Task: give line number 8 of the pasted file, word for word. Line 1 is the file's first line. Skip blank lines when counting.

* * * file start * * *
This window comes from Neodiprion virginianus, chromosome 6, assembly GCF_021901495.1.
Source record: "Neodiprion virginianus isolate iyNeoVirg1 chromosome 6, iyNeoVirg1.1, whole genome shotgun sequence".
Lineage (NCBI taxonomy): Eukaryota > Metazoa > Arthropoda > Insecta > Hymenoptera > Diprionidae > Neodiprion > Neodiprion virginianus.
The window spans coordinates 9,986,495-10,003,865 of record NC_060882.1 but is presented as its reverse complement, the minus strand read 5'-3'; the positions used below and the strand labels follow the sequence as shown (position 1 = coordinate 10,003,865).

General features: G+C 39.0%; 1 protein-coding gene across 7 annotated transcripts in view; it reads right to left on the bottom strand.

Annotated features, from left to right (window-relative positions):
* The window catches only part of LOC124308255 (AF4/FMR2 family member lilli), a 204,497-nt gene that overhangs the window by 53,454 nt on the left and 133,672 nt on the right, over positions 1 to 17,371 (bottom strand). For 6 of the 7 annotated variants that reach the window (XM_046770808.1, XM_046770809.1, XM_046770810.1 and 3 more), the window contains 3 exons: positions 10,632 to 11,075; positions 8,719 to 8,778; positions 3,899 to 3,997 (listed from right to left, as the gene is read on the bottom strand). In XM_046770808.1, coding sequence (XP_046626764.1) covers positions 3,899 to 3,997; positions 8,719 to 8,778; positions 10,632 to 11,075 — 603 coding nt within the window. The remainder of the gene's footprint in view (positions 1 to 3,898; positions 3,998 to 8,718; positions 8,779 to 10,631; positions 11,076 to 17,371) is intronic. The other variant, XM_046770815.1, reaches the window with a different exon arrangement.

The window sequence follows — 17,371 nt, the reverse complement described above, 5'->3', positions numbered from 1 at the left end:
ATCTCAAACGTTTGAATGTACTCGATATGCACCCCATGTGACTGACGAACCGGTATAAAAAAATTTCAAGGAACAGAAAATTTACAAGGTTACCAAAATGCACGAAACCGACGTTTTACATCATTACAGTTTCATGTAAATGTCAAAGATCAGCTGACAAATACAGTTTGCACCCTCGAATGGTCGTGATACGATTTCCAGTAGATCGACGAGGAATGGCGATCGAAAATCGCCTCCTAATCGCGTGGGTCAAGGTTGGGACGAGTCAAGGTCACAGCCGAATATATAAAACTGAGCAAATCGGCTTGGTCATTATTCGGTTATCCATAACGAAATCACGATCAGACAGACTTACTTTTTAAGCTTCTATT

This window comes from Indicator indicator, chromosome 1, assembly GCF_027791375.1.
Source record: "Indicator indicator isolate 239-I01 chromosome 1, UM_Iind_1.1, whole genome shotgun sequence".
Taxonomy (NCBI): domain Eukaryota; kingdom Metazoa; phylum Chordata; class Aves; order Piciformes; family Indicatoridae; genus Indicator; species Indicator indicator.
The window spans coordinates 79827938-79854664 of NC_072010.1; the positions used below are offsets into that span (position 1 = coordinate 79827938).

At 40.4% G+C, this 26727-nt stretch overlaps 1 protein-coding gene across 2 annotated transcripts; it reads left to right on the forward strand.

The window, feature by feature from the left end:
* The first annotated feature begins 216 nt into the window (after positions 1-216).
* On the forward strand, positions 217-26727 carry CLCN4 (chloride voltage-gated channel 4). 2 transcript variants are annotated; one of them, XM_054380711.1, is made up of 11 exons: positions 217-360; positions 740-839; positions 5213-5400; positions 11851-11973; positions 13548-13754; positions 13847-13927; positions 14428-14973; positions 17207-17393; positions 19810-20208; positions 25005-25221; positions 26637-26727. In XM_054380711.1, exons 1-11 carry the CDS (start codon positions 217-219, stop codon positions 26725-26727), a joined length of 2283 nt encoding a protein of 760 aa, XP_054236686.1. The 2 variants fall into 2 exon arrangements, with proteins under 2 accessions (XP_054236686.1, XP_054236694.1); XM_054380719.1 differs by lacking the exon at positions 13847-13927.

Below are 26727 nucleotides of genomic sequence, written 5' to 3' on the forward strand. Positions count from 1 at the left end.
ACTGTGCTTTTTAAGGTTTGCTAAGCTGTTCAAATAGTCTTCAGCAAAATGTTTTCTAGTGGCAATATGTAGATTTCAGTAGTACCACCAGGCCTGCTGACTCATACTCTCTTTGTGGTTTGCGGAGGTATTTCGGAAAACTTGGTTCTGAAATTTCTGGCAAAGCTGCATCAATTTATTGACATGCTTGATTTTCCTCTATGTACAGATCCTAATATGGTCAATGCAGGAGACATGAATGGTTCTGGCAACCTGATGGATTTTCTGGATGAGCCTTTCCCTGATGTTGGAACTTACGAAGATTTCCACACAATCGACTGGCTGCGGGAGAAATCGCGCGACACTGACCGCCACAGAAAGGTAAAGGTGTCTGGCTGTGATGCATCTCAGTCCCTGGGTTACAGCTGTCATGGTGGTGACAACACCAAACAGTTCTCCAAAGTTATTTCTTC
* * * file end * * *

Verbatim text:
The window sequence follows — 17,371 nt, the reverse complement described above, 5'->3', positions numbered from 1 at the left end: